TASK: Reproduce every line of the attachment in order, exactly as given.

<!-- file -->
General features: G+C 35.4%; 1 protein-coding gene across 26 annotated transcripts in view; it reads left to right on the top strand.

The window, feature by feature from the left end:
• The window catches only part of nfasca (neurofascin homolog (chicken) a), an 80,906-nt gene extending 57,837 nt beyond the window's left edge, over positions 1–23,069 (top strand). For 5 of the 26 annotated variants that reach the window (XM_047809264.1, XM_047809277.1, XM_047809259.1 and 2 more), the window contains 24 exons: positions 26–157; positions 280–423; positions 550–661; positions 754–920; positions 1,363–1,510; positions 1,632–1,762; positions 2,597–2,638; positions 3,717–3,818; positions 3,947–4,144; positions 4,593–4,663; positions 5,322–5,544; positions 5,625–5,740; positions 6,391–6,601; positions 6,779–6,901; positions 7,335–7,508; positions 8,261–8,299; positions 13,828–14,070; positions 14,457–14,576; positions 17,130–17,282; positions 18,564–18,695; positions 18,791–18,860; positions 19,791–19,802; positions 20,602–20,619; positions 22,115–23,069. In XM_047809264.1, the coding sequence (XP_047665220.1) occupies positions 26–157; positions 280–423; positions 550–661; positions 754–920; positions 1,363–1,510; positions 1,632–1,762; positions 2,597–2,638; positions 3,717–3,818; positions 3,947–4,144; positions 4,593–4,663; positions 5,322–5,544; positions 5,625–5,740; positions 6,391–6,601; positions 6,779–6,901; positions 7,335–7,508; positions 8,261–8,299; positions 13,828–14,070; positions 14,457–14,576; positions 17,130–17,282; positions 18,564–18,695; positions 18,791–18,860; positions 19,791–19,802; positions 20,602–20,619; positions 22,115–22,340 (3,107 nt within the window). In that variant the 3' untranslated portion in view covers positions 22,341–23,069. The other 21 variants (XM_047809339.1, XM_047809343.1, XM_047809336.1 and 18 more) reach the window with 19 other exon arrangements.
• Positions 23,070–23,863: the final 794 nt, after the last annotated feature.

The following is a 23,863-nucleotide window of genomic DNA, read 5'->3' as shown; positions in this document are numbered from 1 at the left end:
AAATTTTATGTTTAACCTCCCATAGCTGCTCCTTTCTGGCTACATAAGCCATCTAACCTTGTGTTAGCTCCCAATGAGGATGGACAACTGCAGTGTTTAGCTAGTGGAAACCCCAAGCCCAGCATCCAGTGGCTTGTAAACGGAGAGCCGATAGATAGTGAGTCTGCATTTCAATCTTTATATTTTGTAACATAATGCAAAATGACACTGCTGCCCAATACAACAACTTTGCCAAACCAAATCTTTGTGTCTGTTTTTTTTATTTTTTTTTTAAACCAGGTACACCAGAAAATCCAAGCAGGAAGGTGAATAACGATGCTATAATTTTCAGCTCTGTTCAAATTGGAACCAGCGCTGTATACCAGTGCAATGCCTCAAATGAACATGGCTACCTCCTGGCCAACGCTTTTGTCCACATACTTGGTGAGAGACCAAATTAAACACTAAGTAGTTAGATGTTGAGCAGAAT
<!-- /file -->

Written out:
General features: G+C 35.4%; 1 protein-coding gene across 26 annotated transcripts in view; it reads left to right on the top strand.

The window, feature by feature from the left end:
• The window catches only part of nfasca (neurofascin homolog (chicken) a), an 80,906-nt gene extending 57,837 nt beyond the window's left edge, over positions 1–23,069 (top strand). For 5 of the 26 annotated variants that reach the window (XM_047809264.1, XM_047809277.1, XM_047809259.1 and 2 more), the window contains 24 exons: positions 26–157; positions 280–423; positions 550–661; positions 754–920; positions 1,363–1,510; positions 1,632–1,762; positions 2,597–2,638; positions 3,717–3,818; positions 3,947–4,144; positions 4,593–4,663; positions 5,322–5,544; positions 5,625–5,740; positions 6,391–6,601; positions 6,779–6,901; positions 7,335–7,508; positions 8,261–8,299; positions 13,828–14,070; positions 14,457–14,576; positions 17,130–17,282; positions 18,564–18,695; positions 18,791–18,860; positions 19,791–19,802; positions 20,602–20,619; positions 22,115–23,069. In XM_047809264.1, the coding sequence (XP_047665220.1) occupies positions 26–157; positions 280–423; positions 550–661; positions 754–920; positions 1,363–1,510; positions 1,632–1,762; positions 2,597–2,638; positions 3,717–3,818; positions 3,947–4,144; positions 4,593–4,663; positions 5,322–5,544; positions 5,625–5,740; positions 6,391–6,601; positions 6,779–6,901; positions 7,335–7,508; positions 8,261–8,299; positions 13,828–14,070; positions 14,457–14,576; positions 17,130–17,282; positions 18,564–18,695; positions 18,791–18,860; positions 19,791–19,802; positions 20,602–20,619; positions 22,115–22,340 (3,107 nt within the window). In that variant the 3' untranslated portion in view covers positions 22,341–23,069. The other 21 variants (XM_047809339.1, XM_047809343.1, XM_047809336.1 and 18 more) reach the window with 19 other exon arrangements.
• Positions 23,070–23,863: the final 794 nt, after the last annotated feature.

The following is a 23,863-nucleotide window of genomic DNA, read 5'->3' as shown; positions in this document are numbered from 1 at the left end:
AAATTTTATGTTTAACCTCCCATAGCTGCTCCTTTCTGGCTACATAAGCCATCTAACCTTGTGTTAGCTCCCAATGAGGATGGACAACTGCAGTGTTTAGCTAGTGGAAACCCCAAGCCCAGCATCCAGTGGCTTGTAAACGGAGAGCCGATAGATAGTGAGTCTGCATTTCAATCTTTATATTTTGTAACATAATGCAAAATGACACTGCTGCCCAATACAACAACTTTGCCAAACCAAATCTTTGTGTCTGTTTTTTTTATTTTTTTTTTAAACCAGGTACACCAGAAAATCCAAGCAGGAAGGTGAATAACGATGCTATAATTTTCAGCTCTGTTCAAATTGGAACCAGCGCTGTATACCAGTGCAATGCCTCAAATGAACATGGCTACCTCCTGGCCAACGCTTTTGTCCACATACTTGGTGAGAGACCAAATTAAACACTAAGTAGTTAGATGTTGAGCAGAAT